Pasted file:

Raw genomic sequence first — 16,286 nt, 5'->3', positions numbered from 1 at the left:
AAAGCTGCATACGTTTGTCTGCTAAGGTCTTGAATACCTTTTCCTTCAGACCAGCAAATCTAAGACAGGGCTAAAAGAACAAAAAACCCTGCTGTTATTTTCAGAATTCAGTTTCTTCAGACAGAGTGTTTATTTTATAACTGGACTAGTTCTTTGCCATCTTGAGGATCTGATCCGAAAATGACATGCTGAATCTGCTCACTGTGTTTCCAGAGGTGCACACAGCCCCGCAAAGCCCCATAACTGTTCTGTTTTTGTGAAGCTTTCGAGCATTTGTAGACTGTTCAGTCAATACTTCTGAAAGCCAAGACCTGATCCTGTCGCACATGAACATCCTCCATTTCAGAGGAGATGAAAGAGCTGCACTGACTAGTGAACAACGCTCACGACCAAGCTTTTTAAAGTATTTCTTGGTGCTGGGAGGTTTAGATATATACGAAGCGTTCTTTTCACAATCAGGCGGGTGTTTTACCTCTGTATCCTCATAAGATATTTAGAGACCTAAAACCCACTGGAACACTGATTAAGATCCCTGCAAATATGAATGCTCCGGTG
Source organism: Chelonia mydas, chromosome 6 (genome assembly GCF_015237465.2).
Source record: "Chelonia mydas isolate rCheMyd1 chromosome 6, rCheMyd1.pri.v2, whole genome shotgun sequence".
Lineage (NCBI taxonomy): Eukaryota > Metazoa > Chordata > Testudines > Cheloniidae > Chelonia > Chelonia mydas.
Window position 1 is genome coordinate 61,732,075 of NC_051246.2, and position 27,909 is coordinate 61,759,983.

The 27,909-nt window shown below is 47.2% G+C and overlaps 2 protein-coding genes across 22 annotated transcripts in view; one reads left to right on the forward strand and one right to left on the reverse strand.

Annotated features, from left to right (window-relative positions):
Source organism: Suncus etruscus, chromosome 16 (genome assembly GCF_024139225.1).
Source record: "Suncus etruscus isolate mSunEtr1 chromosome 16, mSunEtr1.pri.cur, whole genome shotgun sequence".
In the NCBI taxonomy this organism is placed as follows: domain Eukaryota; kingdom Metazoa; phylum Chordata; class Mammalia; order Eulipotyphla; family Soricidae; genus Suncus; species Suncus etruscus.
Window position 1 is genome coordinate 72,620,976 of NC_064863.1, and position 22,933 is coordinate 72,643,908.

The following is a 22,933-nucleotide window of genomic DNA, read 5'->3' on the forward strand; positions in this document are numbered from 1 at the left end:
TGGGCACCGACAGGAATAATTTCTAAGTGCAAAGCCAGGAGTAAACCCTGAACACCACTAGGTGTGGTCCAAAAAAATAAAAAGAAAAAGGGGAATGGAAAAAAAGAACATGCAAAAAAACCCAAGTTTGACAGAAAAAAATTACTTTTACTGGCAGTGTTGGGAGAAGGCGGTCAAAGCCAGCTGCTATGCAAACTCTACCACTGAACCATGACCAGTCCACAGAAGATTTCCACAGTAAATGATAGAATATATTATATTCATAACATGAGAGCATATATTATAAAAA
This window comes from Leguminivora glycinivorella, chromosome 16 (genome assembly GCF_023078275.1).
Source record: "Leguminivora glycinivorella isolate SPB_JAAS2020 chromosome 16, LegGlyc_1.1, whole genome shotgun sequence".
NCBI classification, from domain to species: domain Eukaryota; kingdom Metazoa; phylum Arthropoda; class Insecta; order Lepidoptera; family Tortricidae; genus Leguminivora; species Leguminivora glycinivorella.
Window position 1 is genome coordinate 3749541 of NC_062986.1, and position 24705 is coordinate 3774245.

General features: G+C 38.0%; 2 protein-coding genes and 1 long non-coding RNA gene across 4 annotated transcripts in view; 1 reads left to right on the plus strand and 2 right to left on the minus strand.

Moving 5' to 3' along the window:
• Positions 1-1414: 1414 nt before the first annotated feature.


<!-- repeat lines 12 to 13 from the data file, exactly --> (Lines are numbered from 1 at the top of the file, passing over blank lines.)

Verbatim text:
Window position 1 is genome coordinate 72,620,976 of NC_064863.1, and position 22,933 is coordinate 72,643,908.

The following is a 22,933-nucleotide window of genomic DNA, read 5'->3' on the forward strand; positions in this document are numbered from 1 at the left end: